Arguing with Zombies

As you might guess, Arguing with Zombies explains why we keep having the same debates on key issues such as healthcare, climate change, inequality and debt.

Paul distills the facts and explains the motivations behind the related policies using his framework. It’s a good book to add to your reading list now.

Own the Issue

Why owning the issue will likely result in a better outcome.

A colleague shared the latest podcast from a16z with ideas of how government funds could be distributed to small businesses with the help of accounting software vendors. Sounds like a good idea.

The podcast ended with a discussion about stock buybacks vs dividends that didn’t address any of the related issues with declining levels of R+D, capital investments or the spread in SW+B. Touchy issue and probably one that’s not fair to discuss with such a narrow lens.

However, it got me thinking about the importance of owing the issue.

Valid Reasons

There are valid reasons for stock buybacks. For some companies, debt has been a cheaper way for management to fund the company given that interest rates have been artificially low since the great recession. Returning capital via stock buybacks may also be more tax efficient but the end result for investors is also different.

Stock buybacks may be a problem for some companies trying to qualify for Covid19 relief funding. Given the amount of distrust around stock buybacks, any action other than owning a questionable management decision will likely make matters worse. 

We see the consequences of downplaying issues and denying statements play out every day in the current political landscape. 

Great Recession

During the 2008 financial crisis, I laid off staff and closed my office. It was all done so quickly that I didn’t even have time to think about the fallout. 

The timing unfortunately coincided with my E2 renewal. E2 visa holders have to present detailed business plans, tax returns and other business records to substantiate their [re]application. 

I was informed that other E2 holders were being deported and that the odds of a successful petition were low given the state of my company.

Against legal advice, I wrote the INS. In short, I admitted to be out-of-compliance with the requirements and explained what I was doing about it. It took the INS almost a full year to review my case, but they eventually granted me an extension. Talk about a stressful year.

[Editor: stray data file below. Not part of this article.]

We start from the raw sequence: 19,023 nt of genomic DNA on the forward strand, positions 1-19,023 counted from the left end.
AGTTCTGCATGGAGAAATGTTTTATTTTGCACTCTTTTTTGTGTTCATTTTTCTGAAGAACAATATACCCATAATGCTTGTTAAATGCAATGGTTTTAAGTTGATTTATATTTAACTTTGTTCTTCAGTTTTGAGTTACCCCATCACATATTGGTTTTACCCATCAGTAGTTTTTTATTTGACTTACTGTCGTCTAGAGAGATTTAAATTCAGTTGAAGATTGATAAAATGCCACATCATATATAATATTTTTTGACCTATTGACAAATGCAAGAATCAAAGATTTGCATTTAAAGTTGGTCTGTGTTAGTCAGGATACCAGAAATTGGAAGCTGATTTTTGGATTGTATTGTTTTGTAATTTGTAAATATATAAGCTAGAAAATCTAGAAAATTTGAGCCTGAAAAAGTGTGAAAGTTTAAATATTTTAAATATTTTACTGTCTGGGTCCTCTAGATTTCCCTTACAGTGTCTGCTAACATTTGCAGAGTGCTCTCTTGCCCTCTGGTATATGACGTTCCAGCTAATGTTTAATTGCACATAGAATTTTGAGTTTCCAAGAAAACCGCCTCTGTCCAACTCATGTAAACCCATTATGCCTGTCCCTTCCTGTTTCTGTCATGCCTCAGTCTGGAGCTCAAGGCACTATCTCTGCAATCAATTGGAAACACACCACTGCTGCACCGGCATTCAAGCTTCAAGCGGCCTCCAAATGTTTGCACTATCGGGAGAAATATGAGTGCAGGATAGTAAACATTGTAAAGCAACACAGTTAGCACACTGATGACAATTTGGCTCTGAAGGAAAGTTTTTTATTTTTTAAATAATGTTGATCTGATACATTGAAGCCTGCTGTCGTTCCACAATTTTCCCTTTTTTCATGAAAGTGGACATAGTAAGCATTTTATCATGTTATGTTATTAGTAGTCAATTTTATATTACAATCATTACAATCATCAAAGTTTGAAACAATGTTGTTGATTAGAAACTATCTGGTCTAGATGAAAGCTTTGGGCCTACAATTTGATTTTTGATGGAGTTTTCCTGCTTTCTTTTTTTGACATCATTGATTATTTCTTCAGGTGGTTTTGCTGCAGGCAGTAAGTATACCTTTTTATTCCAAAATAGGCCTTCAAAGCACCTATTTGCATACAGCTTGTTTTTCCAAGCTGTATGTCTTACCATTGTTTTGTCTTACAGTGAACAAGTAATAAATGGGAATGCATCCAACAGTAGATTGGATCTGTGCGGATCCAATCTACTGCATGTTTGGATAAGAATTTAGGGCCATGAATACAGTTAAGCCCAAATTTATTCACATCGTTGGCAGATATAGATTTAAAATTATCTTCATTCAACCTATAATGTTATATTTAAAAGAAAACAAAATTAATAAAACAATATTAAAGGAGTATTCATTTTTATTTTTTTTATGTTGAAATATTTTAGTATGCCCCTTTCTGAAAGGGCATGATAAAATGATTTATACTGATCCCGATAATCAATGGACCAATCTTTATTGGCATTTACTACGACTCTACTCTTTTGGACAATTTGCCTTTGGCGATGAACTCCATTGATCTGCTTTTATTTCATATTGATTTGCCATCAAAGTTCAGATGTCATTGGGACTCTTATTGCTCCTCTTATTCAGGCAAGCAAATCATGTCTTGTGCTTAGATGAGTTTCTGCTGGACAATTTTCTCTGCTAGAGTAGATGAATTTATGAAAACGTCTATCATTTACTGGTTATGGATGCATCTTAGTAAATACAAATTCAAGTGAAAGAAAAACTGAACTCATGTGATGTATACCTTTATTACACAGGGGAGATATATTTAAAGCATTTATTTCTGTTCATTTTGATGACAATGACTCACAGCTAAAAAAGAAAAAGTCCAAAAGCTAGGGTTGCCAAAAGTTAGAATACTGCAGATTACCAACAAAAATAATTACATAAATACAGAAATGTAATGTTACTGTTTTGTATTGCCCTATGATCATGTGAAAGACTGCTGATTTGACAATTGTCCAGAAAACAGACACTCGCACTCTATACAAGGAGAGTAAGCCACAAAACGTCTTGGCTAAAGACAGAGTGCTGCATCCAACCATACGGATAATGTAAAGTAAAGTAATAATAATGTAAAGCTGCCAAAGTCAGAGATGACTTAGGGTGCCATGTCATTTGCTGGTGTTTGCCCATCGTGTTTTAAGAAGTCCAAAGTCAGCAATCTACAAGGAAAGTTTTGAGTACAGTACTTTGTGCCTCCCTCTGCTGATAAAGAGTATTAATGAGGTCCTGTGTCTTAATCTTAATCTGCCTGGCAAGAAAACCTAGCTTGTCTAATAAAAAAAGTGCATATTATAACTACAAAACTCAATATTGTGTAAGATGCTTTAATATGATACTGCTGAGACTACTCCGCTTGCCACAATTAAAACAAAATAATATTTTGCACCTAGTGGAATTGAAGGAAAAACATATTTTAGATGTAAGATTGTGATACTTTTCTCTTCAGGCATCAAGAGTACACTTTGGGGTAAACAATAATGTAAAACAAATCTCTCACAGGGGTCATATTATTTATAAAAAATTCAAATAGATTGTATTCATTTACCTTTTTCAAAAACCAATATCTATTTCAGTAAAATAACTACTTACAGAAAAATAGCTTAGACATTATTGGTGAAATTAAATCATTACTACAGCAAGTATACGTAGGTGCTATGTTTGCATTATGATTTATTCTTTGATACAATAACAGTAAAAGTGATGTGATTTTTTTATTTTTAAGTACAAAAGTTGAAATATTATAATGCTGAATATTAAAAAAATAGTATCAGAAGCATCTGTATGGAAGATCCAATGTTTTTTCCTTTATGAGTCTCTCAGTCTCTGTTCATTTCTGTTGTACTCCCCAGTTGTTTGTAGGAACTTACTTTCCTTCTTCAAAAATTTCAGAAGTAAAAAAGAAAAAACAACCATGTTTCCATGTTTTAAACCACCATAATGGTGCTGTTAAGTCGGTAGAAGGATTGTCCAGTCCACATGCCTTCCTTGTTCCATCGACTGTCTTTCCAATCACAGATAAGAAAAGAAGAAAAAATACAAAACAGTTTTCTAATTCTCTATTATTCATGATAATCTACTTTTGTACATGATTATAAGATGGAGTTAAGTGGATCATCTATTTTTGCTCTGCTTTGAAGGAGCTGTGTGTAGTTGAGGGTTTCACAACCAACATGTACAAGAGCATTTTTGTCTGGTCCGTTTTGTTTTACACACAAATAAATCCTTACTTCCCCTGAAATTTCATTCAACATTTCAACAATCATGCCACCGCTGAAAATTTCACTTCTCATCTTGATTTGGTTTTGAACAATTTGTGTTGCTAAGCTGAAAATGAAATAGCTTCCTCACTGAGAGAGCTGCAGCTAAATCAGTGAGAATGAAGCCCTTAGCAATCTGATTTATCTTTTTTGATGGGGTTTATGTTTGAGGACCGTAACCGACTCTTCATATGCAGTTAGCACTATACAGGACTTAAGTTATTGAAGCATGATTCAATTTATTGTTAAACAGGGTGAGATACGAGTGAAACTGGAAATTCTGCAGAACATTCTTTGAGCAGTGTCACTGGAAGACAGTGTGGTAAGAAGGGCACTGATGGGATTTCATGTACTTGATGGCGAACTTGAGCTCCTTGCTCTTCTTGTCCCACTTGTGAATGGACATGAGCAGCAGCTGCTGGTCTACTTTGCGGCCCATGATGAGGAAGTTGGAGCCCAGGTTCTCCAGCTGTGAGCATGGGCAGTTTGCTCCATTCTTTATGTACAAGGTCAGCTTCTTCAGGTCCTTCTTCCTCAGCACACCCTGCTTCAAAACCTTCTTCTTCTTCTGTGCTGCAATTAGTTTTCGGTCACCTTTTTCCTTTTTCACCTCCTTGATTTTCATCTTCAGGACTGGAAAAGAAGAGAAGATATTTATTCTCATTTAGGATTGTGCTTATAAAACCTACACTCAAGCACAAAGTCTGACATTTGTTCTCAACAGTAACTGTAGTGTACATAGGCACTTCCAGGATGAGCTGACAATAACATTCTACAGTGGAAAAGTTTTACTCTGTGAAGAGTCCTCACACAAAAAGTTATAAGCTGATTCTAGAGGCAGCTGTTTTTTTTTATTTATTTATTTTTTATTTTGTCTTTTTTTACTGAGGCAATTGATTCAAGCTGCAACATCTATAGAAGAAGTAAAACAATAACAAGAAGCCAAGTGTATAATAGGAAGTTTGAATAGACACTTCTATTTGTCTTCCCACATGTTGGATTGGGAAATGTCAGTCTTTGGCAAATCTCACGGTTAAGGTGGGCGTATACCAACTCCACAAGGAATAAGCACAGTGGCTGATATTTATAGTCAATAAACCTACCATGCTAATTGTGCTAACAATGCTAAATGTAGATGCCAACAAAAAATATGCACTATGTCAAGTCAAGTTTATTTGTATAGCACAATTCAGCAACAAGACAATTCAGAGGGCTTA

My attorney chalked up the outcome to the “Immigration Gods” being on my side. For me, it made the “own it” lesson really clear.

Even if the personal consequences at stake are high, own the issue. If you do, the outcome will probably be better than you expect.

Finding some comfort is important.

Lance Armstrong’s books gave me and many others some comfort during the Great Recession. I love the story of him falling down on the 5th tour and how he kept telling himself to get up. He got up and won. His legacy has been tarnished but his words still resonate with me.

Many are reportedly finding comfort in Brene Brown’s books and new podcast now.

If wrapping your brain around the concept of vulnerability is not a high priority, just remember to lean into the tough conversations and know that you’re not alone. Everyone is going to be touched by Covid19 one way or another.

Community Mat update

I have been teaching Pilates Mat to a small group of health tech executives and was supposed to start teaching at the General Hospital this week.

With live classes on a Covid19 hold, I’ll be offering on demand sessions soon. If you’ve never done Pilates, now is your time to try it out. A few Pilates sessions/week will make you feel better.

You can sign up now to get early access. Classes are free.

Covid19 + Beyond

Preparing for the impact of Covid19 and beyond

Years ago, Bill Gates tried to warn us all about the risk of a deadly virus. Unfortunately, we didn’t heed his warning.

The good news is that he has left the boards of Microsoft and other companies to focus his efforts on the Gates Foundation.

His efforts will likely change the way healthcare organizations prepare, governments track outbreaks and how vaccines are developed.


The thought of making a meaningful change might be inspiring you to get more involved in the transformation underway.

If you’re thinking about healthcare venture capital or startup, here are a few takeaways from my studies last week:

1/ Venture is big business: Returns have normalized as more money runs into the sector. That may change if stock markets continue to contract.

2/ Small funds preform better than big funds: Funds less than $500 Million are more likely to return 2x the capital invested after fees. Big funds are reportedly more dependent on the management fees and might be impacted more than smaller funds.

3/ Entrepreneurs are important: If there is no entrepreneur, there is no need for venture capitalists, investors, lawyers, accountants or other professionals. Entrepreneurs deserve your respect.

4/ Terms: Many of the deal terms seem to be driven by scarcity which makes for a really toxic working relationship. If you have to control the company, it’s probably not a deal worth doing.